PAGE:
Sunday, 11 May 2014

Recommended music: 'Everyday Robots' by Damon Albarn

Could this be the year of the 'mature' album? So far this year Beck's given us the most sophisticated, grown-up and classy album of his career, while Ben Watt has ditched years of dance music, paired up with Bernard Butler, and made a record that any quality singer-songwriter from the 70s would've been proud of. Meanwhile on 'Everyday Robots' Damon Albarn comes up with some of the best songwriting of his life, matching beautiful melodies with confessional lyrics ranging from childhood to frank confessions of his heroin use during Blur's heyday. Essentially a middle-aged meditation on life, this is Damon bearing his soul on who he is and how he's got here.

Written and almost entirely performed by him alone (with mostly just some beat contributions from producer Richard Russell), it owes more to his work with Gorillaz and other projects such as Africa Express and the Bobby Womack album than it does to Blur. There's a lineage to be traced through his history though - having always told stories of other people in his lyrics, he's now turned that lens on himself with amazing honesty. And musically you can draw a line from the brilliant Gorillaz track 'Hong Kong' and the end-of-Blur tracks like 'Fool's Day' and 'Under The Westway', and even things like 'Sunset Coming On' from the Mali Music album.

He's at his most confessional on 'You and Me': "Jab jab / digging out a hole in Westbourne Grove / tin foil and a lighter / the ship across / five days on and two days off" - basically a heroin user's version of the fasting diet. I'm sure that, like me, many people never realised the extent of his drug use, but here it is laid out for all to see.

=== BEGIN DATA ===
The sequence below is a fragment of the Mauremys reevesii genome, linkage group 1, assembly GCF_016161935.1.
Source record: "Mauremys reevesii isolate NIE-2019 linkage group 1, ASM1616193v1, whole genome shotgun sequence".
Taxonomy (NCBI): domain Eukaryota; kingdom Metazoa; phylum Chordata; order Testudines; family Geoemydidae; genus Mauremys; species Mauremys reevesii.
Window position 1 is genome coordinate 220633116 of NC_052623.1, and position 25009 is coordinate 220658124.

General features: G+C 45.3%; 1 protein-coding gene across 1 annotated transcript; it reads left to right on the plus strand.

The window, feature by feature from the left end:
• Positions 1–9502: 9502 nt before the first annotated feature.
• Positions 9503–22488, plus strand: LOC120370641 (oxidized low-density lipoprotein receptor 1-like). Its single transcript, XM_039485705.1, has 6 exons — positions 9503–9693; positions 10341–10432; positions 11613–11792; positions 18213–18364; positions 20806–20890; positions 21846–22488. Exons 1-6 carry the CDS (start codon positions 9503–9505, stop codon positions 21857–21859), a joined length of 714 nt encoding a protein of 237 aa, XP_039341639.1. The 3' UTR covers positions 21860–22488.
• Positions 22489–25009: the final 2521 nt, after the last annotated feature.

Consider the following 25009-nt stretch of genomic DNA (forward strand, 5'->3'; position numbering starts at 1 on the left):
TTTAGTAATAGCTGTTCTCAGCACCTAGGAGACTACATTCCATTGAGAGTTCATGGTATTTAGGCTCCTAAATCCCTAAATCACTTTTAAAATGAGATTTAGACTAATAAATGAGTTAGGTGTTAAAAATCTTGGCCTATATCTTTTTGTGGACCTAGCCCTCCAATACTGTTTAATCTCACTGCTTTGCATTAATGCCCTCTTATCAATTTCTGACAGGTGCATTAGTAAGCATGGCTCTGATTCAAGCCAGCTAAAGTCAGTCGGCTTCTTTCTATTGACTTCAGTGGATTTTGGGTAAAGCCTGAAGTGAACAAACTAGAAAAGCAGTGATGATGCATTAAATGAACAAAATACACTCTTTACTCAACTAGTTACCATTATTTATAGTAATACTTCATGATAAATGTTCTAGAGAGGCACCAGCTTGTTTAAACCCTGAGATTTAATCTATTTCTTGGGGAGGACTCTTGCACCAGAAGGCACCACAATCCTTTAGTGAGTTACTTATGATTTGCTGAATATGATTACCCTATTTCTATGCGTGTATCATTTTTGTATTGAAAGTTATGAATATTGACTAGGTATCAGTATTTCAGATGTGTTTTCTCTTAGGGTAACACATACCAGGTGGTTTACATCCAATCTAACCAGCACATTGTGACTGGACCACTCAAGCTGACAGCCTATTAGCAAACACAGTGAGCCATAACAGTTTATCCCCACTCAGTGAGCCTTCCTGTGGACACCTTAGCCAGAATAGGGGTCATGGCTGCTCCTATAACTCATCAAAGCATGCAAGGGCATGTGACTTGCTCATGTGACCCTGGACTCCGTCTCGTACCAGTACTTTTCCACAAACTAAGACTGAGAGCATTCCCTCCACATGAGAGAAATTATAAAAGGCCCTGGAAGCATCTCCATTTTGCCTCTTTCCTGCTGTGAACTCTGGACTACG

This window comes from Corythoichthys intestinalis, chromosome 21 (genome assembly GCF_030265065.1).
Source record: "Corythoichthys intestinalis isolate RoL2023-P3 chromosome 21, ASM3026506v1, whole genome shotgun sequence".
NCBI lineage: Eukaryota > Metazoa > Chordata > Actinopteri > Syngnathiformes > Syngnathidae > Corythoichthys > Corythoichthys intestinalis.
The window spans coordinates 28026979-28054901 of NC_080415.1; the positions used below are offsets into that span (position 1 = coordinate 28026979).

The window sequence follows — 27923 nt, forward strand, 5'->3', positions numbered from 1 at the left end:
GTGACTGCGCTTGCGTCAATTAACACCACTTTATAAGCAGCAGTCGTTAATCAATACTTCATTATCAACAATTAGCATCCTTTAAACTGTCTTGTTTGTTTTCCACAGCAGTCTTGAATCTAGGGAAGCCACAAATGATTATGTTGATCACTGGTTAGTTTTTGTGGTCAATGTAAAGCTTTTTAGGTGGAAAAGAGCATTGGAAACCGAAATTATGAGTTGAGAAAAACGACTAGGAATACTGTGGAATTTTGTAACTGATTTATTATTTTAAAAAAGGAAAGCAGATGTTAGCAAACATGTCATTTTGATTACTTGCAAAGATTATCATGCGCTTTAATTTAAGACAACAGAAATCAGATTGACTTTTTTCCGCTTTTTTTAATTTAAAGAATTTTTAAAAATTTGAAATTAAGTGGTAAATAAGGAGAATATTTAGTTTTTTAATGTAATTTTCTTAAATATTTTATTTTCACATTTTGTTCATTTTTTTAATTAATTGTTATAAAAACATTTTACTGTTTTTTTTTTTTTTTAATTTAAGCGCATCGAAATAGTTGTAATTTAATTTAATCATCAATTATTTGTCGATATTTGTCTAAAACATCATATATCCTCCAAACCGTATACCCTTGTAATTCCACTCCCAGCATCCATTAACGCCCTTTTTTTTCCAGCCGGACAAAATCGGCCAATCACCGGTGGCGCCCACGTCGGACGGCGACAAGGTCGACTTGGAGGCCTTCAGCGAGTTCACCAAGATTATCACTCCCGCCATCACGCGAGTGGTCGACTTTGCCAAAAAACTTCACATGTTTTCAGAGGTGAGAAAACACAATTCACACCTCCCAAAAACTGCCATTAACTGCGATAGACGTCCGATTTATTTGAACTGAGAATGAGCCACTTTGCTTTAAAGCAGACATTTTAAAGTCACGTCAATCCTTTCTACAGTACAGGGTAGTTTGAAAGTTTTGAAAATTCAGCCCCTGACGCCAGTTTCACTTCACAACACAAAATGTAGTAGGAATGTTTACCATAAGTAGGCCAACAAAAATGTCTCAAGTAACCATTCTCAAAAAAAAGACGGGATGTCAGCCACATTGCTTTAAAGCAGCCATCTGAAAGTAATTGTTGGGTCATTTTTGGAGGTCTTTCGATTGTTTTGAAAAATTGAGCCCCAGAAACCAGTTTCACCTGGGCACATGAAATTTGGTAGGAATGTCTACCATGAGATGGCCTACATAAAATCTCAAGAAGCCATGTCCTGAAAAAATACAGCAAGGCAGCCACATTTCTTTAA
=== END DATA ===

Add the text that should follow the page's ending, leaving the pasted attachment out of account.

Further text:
In the main the music is downbeat, but never sombre or maudlin. There are a couple of lighter moments though. The upbeat 'Mr. Tembo' (about an orphaned elephant) might sound a bit too smiley in isolation, but in the context of the album it serves both as a counterpoint to the more serious tracks and as a way of including his trips to Africa in the story. Meanwhile album closer 'Heavy Seas of Love', featuring surprise guest vocals from Brian Eno, is one of those classic 'Let It Be' type songs, one of those 'things aren't as bad as they seem, I'll help you pick yourself up, you're stronger than you realise' tracks that manages to touch your soul almost without you realising it. And yes, I did just compare Albarn's songwriting to McCartney's.

Despite his constant output I'm not sure Albarn's ever been properly recognised fo rthe quality of his writing, and I wnder if whether subconsciously this is him showing us how he intends to grow old gracefully, putting away the childish things of his youth and taking a gentle stroll into maturity.

Maybe it's because we're a similar age, or because I've always followed his work and enjoyed the way it's developed. Or maybe it's just because this is a damm fine record, but this album moves me in a way that few albums have recently. It's a record that makes you want to sit quietly and take stock of your own life, to be happy with where you are, to spend some time in your own company but then to go out and hug your friends.

Despite the fact that it failed to get to number one (due to Warner's cock-up with failing to press the right amount of vinyl), as the months go by I predict that more and more people will fall under its spell. It's also a dead cert for the Mercury Music Prize this year, so put your money on it now and thank me later.

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